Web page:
Tacony-Palmyra Bascule Span Monitoring
Location: Tacony, Philadelphia, PA and Palmyra, NJ
PIs: F.L. Moon, A. E. Aktan,
Researchers: Matt Yarnold
In 2007, shortly after the collapse of I-35W, Drexel formed a close partnership with Pennoni Associates, Inc. and the Burlington County Bridge Commission to aid in the preservation and renewal of the county’s long-span bridges. As part of the long term project, the initial installment of the Tacony-Palmyra Bridge structural health monitoring system has been implemented on the bascule span. The bascule span is a two-leaf rolling lift system that was originally constructed in 1929. Currently it still one of the longest bascule spans (260’-0”) in the United States. The age and importance of the structure require additional care to ensure its future performance, as it represents a critical link across the Delaware River for commerce and mobility. The health monitoring system will aid in the operational, maintenance, and engineering needs of the structure.
A comprehensive structural health monitoring system has been implemented on the Tacony-Palmyra Bridge in Philadelphia, Pennsylvania. The health monitoring system was developed using the structural identification process along with a historic review and vulnerability assessment. The underlying objective of the project is to indefinitely preserve the structure by leveraging modern technology. As a result, the primary focus has been placed on addressing operational, maintenance, and engineering needs of the bridge. This was executed with the use of distributed data acquisition systems. The instrumentation includes electrical resistance and vibrating wire strain gages, tilt sensors, and a weather station.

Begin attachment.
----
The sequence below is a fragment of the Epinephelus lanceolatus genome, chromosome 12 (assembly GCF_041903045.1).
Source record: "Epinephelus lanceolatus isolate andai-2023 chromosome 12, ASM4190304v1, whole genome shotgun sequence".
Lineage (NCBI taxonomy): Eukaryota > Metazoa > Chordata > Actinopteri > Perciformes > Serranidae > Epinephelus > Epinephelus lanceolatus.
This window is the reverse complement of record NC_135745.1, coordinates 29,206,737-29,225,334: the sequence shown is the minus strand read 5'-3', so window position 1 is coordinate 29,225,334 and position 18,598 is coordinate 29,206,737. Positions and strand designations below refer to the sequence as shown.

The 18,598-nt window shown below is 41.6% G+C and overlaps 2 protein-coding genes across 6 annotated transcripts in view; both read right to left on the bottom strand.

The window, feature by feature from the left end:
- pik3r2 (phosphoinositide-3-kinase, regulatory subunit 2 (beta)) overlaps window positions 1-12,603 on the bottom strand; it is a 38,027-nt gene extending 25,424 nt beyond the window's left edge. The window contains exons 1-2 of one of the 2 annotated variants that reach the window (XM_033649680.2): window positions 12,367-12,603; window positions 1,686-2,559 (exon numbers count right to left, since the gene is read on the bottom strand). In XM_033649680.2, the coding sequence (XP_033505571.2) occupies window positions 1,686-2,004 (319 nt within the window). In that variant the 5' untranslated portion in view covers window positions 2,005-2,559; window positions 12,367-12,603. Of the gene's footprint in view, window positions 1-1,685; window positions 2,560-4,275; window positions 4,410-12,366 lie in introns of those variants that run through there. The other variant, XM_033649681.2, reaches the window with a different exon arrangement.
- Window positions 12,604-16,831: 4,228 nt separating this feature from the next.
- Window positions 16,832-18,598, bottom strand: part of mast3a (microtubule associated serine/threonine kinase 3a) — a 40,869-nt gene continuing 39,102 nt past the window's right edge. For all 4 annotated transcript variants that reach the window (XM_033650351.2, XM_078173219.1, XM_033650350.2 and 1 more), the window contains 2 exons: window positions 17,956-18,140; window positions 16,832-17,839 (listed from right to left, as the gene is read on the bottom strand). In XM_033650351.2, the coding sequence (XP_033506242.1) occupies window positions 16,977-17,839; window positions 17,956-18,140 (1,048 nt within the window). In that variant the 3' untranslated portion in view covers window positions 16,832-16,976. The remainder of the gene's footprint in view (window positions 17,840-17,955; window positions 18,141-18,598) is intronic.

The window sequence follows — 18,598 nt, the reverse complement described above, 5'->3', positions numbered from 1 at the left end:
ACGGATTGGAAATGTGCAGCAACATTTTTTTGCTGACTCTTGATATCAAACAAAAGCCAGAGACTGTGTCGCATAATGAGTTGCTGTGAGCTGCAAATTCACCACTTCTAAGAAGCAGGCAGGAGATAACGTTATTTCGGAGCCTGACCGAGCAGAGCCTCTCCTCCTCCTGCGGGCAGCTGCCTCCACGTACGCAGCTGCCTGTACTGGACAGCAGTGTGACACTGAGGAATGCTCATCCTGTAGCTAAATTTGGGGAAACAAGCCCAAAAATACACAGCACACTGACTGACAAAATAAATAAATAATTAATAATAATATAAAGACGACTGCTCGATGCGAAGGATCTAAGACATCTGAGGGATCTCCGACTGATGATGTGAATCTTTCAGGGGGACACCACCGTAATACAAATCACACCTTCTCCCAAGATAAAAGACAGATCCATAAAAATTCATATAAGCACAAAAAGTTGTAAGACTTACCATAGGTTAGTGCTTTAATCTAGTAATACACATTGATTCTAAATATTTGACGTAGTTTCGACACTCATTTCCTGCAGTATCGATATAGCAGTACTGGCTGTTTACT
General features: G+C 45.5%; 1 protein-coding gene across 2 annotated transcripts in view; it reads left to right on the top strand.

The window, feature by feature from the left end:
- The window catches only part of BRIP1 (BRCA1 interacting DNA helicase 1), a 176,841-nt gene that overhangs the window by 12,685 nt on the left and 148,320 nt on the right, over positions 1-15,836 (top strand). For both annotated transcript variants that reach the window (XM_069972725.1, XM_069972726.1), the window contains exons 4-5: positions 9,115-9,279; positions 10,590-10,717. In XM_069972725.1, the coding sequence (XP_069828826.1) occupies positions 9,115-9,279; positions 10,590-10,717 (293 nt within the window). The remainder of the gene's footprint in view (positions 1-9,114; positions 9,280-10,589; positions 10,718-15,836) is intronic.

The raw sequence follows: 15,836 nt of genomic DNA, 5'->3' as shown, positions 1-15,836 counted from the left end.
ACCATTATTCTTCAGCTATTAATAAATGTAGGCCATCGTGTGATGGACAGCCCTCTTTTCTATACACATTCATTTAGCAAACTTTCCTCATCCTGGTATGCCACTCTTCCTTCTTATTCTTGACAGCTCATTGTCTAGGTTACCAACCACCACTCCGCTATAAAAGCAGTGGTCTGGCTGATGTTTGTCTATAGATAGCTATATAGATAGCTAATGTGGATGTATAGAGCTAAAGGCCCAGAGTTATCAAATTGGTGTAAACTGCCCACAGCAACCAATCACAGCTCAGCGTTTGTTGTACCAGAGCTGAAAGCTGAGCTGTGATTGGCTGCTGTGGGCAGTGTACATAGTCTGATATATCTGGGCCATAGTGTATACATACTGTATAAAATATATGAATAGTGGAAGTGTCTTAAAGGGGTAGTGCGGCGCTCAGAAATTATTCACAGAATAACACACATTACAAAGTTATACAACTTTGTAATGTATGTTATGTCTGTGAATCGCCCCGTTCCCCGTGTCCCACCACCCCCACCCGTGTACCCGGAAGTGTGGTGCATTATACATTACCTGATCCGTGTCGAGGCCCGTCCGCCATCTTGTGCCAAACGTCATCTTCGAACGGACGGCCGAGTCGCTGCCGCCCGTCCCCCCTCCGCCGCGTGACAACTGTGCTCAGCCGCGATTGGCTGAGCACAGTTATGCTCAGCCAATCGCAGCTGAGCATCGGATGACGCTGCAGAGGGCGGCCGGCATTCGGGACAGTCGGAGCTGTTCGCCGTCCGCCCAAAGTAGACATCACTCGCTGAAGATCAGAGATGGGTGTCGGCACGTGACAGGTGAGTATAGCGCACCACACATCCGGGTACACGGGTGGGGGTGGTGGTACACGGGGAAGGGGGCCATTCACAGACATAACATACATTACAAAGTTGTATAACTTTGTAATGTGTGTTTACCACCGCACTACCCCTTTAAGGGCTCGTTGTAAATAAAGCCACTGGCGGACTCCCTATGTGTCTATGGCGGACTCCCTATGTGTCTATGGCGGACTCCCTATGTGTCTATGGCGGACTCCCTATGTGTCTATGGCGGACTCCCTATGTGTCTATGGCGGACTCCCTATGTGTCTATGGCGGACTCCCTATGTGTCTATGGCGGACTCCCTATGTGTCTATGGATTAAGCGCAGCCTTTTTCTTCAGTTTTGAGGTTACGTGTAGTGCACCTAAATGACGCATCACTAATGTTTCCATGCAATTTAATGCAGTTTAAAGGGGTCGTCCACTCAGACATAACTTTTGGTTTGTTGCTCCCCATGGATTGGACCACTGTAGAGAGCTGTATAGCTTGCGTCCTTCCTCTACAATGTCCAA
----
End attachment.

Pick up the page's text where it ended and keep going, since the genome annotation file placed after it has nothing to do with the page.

Cameras located at select locations on and around the structure are integrated with data and video through the development of live web portals and a customized playback program. The live web portals allow for real-time remote viewing of the data and video over the internet by management and bascule span operators. The structural monitoring software includes the ability to record events such as bascule openings and overloaded vehicle passage. These events can be viewed in the playback program. This program allows the data to be viewed both spatially and temporally so as to maximized data interpretation and benefit for the end user of the structural health monitoring system. The system is also being equipped with trigger and alert functionality to send e-mail or text messages for specified events. In addition, an automatic reporting feature is being incorporated that will generate monthly reports, which will include short and long term reliability indices. The final goal will be to provide the bridge owner with an effective and reliable decision making tool to better manage their structure.